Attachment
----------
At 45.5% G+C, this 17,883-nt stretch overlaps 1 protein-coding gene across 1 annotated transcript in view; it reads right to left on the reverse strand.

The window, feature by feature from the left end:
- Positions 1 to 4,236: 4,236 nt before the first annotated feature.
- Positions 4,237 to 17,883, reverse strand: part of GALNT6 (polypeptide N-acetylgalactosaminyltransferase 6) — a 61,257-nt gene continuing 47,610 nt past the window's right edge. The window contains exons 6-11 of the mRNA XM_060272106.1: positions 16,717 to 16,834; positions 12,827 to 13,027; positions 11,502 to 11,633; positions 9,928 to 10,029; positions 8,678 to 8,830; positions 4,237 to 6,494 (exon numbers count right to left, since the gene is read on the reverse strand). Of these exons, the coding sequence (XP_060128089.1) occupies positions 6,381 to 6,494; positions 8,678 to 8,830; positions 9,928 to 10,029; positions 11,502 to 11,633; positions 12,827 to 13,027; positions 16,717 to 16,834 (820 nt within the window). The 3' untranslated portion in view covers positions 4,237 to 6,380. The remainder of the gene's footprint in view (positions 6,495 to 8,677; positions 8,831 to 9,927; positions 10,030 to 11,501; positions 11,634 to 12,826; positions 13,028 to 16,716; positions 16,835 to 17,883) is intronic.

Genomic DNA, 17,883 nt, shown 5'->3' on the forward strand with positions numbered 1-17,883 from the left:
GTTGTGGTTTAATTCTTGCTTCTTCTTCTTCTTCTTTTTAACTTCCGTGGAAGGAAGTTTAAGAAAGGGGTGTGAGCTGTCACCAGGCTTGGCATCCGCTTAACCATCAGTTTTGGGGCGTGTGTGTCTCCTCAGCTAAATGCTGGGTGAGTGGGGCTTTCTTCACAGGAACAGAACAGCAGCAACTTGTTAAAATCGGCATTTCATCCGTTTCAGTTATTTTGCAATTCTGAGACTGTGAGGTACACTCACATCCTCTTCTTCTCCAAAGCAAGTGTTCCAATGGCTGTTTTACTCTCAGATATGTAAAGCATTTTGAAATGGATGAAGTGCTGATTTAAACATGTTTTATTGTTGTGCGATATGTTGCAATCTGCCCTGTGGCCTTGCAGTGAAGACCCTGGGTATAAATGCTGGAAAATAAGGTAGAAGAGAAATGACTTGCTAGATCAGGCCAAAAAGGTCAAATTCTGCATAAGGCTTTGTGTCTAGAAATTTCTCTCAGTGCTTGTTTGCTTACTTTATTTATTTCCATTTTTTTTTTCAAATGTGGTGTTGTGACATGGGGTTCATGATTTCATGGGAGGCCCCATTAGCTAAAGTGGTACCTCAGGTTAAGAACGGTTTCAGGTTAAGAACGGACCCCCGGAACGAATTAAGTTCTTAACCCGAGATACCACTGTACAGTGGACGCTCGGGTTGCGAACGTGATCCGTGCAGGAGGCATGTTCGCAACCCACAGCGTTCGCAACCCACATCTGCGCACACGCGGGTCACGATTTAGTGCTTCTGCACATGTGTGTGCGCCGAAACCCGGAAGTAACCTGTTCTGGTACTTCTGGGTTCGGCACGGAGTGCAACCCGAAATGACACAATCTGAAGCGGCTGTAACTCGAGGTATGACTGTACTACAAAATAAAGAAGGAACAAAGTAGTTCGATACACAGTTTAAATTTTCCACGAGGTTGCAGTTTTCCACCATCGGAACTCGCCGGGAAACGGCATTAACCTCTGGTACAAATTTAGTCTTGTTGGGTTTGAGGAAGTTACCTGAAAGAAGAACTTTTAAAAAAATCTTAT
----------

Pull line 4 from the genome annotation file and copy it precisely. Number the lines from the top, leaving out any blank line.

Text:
- Positions 4,237 to 17,883, reverse strand: part of GALNT6 (polypeptide N-acetylgalactosaminyltransferase 6) — a 61,257-nt gene continuing 47,610 nt past the window's right edge. The window contains exons 6-11 of the mRNA XM_060272106.1: positions 16,717 to 16,834; positions 12,827 to 13,027; positions 11,502 to 11,633; positions 9,928 to 10,029; positions 8,678 to 8,830; positions 4,237 to 6,494 (exon numbers count right to left, since the gene is read on the reverse strand). Of these exons, the coding sequence (XP_060128089.1) occupies positions 6,381 to 6,494; positions 8,678 to 8,830; positions 9,928 to 10,029; positions 11,502 to 11,633; positions 12,827 to 13,027; positions 16,717 to 16,834 (820 nt within the window). The 3' untranslated portion in view covers positions 4,237 to 6,380. The remainder of the gene's footprint in view (positions 6,495 to 8,677; positions 8,831 to 9,927; positions 10,030 to 11,501; positions 11,634 to 12,826; positions 13,028 to 16,716; positions 16,835 to 17,883) is intronic.